KUALA LUMPUR, June 27 — A major review of outcomes related to vaccinations against the human papilloma virus (HPV) offers hope that cervical cancer could one day be eradicated.
It looked at conditions before vaccination began and eight years later. HPV vaccination has been available for a decade.
The review of 65 studies covering 60 million people in 14 high-income countries, looked at HPV rates, cases of genital warts and pre-cancerous cells in the cervix.
The data showed that vaccination led to an 83 per cent reduction in HPV infections over five to eight years among 15 to 19 year old girls. Among women aged 20 to 24, infections were down 66 per cent.
Dramatic reductions could also be seen in the number of anogenital warts and precancerous lesions seen. These are possible precursors to cervical cancer.
People who were not vaccinated also benefited. Cases of genital warts among men aged 15-19 reduced by almost 50 per cent, and also among women over 30.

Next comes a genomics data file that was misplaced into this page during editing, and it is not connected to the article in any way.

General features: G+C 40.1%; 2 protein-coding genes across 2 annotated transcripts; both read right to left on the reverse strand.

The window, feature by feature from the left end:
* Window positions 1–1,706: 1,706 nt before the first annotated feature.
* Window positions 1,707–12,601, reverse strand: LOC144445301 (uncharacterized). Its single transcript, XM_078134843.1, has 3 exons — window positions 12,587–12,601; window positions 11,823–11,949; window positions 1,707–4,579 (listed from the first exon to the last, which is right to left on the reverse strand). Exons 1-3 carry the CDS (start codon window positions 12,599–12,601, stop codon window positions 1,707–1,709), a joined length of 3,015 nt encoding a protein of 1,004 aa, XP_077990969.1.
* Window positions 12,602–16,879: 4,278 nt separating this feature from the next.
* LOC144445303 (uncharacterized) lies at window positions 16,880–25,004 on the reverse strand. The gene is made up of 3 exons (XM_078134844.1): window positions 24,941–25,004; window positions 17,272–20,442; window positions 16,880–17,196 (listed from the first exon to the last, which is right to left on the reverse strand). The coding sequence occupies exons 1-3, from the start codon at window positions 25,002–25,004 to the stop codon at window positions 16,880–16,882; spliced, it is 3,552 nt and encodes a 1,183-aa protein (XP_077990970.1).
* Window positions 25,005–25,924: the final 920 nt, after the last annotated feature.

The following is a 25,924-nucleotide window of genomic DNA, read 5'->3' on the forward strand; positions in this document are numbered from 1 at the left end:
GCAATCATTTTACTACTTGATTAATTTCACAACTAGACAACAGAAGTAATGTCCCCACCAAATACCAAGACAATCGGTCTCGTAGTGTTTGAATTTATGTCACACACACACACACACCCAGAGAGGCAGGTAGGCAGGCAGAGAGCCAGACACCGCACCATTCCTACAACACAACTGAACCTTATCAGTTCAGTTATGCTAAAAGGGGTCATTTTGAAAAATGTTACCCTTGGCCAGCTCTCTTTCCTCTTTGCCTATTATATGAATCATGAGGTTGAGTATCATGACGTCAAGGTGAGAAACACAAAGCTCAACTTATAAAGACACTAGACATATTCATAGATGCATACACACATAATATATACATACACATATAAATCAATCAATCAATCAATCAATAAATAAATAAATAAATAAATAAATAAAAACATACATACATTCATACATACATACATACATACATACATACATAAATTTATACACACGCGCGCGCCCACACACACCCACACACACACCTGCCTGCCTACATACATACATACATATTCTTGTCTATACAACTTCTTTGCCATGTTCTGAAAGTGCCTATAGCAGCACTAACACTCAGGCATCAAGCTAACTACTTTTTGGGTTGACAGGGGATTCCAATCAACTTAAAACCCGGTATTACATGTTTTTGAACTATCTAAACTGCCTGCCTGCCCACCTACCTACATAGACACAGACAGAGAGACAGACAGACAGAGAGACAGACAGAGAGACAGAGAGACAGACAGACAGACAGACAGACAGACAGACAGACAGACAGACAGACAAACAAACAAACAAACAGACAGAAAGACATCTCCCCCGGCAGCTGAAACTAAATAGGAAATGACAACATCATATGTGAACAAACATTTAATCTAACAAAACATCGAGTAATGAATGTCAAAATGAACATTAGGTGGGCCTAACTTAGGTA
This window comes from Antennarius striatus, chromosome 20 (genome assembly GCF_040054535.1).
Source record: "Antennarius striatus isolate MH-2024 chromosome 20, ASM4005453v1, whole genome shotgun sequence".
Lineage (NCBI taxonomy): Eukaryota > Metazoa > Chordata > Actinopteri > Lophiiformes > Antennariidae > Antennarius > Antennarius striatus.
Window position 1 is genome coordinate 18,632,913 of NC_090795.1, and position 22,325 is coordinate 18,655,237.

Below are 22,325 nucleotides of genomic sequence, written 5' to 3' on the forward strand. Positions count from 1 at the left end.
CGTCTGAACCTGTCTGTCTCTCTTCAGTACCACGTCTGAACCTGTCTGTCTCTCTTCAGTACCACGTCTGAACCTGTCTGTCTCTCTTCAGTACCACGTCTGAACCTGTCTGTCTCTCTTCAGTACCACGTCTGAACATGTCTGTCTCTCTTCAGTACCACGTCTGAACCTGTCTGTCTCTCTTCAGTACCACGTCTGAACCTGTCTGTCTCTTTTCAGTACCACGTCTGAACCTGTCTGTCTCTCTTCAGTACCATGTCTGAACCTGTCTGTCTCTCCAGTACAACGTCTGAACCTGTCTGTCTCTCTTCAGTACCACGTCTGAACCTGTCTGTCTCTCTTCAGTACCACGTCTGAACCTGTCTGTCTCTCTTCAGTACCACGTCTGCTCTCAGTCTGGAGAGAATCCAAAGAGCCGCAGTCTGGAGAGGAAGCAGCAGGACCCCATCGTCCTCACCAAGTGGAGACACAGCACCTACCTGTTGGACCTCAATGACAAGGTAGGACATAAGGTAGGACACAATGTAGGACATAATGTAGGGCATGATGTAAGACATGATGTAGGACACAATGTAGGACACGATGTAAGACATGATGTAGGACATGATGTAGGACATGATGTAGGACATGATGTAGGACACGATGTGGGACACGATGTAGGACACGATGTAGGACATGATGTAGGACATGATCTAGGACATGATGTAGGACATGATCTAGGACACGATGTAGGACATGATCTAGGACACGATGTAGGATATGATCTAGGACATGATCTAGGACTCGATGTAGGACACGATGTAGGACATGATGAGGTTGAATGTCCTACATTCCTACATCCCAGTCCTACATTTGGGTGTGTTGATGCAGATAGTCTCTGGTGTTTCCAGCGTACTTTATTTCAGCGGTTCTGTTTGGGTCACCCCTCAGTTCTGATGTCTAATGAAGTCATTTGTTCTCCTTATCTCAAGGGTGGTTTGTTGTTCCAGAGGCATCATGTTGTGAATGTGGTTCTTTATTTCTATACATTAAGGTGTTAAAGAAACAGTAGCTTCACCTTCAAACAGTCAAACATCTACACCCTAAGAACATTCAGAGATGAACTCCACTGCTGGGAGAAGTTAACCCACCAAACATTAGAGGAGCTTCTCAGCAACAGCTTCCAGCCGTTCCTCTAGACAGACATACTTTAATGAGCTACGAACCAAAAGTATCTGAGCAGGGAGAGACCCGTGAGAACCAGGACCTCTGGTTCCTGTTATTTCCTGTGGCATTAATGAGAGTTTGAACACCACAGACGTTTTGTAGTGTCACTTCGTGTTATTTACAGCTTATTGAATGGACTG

In general, rates were seen to fall more in countries where a wider age group was vaccinated and where coverage was higher.
Published in the Lancet, the review however looked only at studies carried out in high-income countries where there had been no opposition to the vaccine.
There is also no data from lower income countries. They have the highest numbers of women living with and dying from cervical cancer.
In 2018, there were 569,000 cases of cervical cancer worldwide and 313,365 deaths, 80 per cent were in these countries.